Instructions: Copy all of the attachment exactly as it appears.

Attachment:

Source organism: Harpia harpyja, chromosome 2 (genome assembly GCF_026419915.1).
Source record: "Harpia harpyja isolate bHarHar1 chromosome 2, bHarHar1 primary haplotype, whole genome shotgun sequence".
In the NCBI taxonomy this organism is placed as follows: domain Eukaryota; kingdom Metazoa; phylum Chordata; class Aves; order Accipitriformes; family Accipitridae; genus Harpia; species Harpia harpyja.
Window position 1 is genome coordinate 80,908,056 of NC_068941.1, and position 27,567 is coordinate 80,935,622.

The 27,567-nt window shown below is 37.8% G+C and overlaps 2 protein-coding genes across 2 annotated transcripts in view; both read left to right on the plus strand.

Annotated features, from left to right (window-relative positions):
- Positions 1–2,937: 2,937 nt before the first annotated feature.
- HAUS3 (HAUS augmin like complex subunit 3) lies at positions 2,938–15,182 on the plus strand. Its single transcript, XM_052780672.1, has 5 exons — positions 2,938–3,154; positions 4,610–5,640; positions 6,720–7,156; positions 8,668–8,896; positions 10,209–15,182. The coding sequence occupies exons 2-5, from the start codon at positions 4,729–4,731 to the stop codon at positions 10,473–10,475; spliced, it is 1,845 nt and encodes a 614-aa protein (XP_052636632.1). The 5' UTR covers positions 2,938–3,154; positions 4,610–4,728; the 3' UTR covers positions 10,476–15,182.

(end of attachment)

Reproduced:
Source organism: Harpia harpyja, chromosome 2 (genome assembly GCF_026419915.1).
Source record: "Harpia harpyja isolate bHarHar1 chromosome 2, bHarHar1 primary haplotype, whole genome shotgun sequence".
In the NCBI taxonomy this organism is placed as follows: domain Eukaryota; kingdom Metazoa; phylum Chordata; class Aves; order Accipitriformes; family Accipitridae; genus Harpia; species Harpia harpyja.
Window position 1 is genome coordinate 80,908,056 of NC_068941.1, and position 27,567 is coordinate 80,935,622.

The 27,567-nt window shown below is 37.8% G+C and overlaps 2 protein-coding genes across 2 annotated transcripts in view; both read left to right on the plus strand.

Annotated features, from left to right (window-relative positions):
- Positions 1–2,937: 2,937 nt before the first annotated feature.
- HAUS3 (HAUS augmin like complex subunit 3) lies at positions 2,938–15,182 on the plus strand. Its single transcript, XM_052780672.1, has 5 exons — positions 2,938–3,154; positions 4,610–5,640; positions 6,720–7,156; positions 8,668–8,896; positions 10,209–15,182. The coding sequence occupies exons 2-5, from the start codon at positions 4,729–4,731 to the stop codon at positions 10,473–10,475; spliced, it is 1,845 nt and encodes a 614-aa protein (XP_052636632.1). The 5' UTR covers positions 2,938–3,154; positions 4,610–4,728; the 3' UTR covers positions 10,476–15,182.